Factbox: Big U.S. banks brace for energy loan losses as oil plunges

(Reuters) - The biggest U.S. banks are keeping a close watch on plunging crude oil prices and are ready to set aside more money to cover potential losses on energy-related loans.

Oil prices, down more than 25 percent since the beginning of 2016, on Wednesday fell below $27 a barrel, the lowest since 2003. [O/R]

Large-cap banks JPMorgan Chase and Co, Bank of America Corp, Citigroup Inc, Wells Fargo & Co, Goldman Sachs Group Inc and Morgan Stanley could feel the pinch, although energy loans account for a very small portion of their overall portfolios.

Following are some comments the banks made on their energy loans in their fourth-quarter earnings calls.

** Bank of America Corp

No.2 U.S. bank by assets

Energy exposure assumed at 2.4 percent of total loans

“Energy portfolio stress analysis shows $30 oil for 9 quarters would result in about $700 million of losses.”

“As we continue to assess and react to future changes in the energy sector, we could see lumpiness that could potentially drive provision expense over $900 million.”

** Citigroup Inc

No.4 U.S. bank by assets

Energy exposure assumed at 3.3 percent of total loans

“If oil were $25 for sustained period instead of $30, estimated $600 million cost of credit in first half of 2016 could double.”

** Goldman Sachs Group Inc

No.5 U.S. bank by assets

Energy exposure assumed at 2.1 percent of total loans

“From our perspective we feel well-positioned (in terms of energy exposure).”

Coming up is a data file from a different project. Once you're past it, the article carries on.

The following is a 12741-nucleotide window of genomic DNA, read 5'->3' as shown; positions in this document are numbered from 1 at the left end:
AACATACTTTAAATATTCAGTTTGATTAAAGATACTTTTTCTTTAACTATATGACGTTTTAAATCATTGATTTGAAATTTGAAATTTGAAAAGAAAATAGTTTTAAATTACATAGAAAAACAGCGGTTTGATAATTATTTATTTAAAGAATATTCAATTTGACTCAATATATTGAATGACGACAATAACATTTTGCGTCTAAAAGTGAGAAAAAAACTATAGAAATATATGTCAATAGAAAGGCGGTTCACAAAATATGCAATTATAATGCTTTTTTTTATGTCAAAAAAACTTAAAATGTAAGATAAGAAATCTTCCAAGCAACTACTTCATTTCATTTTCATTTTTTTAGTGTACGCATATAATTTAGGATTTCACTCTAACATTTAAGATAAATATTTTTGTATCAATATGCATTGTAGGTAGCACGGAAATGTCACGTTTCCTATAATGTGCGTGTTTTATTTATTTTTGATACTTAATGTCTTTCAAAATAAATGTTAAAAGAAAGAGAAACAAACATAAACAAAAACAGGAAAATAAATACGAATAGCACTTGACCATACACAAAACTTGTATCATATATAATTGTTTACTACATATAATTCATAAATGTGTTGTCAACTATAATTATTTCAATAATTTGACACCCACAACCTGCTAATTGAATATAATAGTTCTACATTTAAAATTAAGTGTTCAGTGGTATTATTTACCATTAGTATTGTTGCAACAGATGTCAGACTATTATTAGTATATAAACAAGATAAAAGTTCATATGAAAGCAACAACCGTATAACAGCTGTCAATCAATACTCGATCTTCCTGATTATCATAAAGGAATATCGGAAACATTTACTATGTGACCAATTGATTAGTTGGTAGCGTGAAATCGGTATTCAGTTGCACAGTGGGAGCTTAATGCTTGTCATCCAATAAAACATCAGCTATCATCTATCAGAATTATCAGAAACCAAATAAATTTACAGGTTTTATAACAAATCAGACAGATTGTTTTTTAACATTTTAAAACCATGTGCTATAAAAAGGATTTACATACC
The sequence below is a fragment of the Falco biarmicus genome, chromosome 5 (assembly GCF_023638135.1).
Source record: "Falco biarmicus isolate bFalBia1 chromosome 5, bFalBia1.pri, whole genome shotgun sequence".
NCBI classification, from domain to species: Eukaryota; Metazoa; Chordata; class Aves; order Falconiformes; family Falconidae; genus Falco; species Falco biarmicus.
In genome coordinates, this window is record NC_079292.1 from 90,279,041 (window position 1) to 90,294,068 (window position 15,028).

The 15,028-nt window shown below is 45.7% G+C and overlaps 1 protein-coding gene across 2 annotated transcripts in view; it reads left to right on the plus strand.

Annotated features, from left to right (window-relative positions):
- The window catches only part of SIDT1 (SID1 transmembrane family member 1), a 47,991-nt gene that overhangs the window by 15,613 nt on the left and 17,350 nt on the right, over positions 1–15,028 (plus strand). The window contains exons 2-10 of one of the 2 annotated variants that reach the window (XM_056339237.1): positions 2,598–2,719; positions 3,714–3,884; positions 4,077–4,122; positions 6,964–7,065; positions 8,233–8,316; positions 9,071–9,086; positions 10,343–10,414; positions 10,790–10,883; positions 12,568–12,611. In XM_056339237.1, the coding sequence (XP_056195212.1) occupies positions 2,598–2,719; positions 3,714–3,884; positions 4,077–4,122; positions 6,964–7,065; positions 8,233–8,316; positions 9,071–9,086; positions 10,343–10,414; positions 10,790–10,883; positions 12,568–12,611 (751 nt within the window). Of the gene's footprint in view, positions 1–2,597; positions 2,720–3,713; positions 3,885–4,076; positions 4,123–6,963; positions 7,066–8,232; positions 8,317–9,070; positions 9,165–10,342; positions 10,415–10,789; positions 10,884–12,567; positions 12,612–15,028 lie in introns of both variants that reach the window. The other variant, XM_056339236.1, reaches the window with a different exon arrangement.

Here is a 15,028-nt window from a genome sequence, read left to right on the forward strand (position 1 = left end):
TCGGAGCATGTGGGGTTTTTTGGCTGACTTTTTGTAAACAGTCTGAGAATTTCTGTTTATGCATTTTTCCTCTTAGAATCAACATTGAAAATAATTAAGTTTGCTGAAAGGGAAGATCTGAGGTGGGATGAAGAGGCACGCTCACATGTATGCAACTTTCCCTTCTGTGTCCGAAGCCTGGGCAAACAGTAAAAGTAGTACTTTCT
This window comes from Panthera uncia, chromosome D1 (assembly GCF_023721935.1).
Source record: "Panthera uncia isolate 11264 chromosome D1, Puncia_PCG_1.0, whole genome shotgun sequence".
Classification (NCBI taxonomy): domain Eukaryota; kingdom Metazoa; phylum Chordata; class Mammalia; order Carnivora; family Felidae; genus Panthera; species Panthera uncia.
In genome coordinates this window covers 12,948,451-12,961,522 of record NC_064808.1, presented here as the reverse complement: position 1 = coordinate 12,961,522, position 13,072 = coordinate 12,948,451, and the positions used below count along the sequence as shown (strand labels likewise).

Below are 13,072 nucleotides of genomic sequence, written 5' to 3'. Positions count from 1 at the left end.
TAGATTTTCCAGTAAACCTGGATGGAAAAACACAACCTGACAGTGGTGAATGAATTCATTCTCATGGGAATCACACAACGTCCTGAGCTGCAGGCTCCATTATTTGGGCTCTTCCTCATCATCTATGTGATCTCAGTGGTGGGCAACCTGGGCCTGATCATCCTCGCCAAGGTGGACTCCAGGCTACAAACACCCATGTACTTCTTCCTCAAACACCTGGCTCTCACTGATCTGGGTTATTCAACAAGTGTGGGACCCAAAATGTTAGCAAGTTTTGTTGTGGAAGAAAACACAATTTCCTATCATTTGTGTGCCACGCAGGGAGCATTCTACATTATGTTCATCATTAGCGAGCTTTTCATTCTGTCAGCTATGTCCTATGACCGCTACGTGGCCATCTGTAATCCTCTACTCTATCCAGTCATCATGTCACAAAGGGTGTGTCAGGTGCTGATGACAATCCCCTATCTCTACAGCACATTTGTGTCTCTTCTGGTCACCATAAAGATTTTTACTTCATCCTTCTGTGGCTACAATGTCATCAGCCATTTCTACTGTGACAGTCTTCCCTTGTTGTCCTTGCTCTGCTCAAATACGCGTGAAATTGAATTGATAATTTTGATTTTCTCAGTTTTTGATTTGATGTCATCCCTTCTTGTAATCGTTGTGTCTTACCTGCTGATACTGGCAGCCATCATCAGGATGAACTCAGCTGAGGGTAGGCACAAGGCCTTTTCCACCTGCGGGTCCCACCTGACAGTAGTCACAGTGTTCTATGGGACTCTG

“While we’re very focused about it, and are certainly not being complacent about it, we feel pretty front-footed. Even on a relative basis, we have smaller exposures.”

** JPMorgan Chase & Co

No.1 U.S. bank by assets

Energy exposure assumed at 1.6 percent of total loans

“If oil reaches $30 a barrel - and here we are - and stayed there for, call it, 18 months, you could expect to see (JPMorgan’s) reserve builds of up to $750 million.”

“Oil folks have been surprisingly resilient. And remember, these are asset-backed loans, so a bankruptcy doesn’t necessarily mean your loan is bad.”

** Morgan Stanley

No.6 U.S. bank by assets

Energy exposure assumed at 5 percent of total loans

“We’ve seen an increase in negative marks within corporate loan book, focus is around energy.”

** Wells Fargo & Co

No.3 U.S. bank by assets

Energy exposure assumed at 1.9 percent of total loans

“We’re sensitizing our portfolio based on a continuation of very, very, very low oil prices ... in addition to scenarios that include an upward sloping curve, and we’re comfortable with the amount of coverage that we have today.”

“At current price levels, we would expect to have a higher oil and gas losses in 2016.”

* Energy exposures based on Barclays and Goldman Sachs calculations, which used either third- or fourth-quarter results

Source: Barclays, Goldman Sachs, CNBC, bank earnings transcripts, Thomson Reuters data

Reporting by Sruthi Shankar and Richa Naidu in Bengaluru; Editing by Sriraj Kalluvila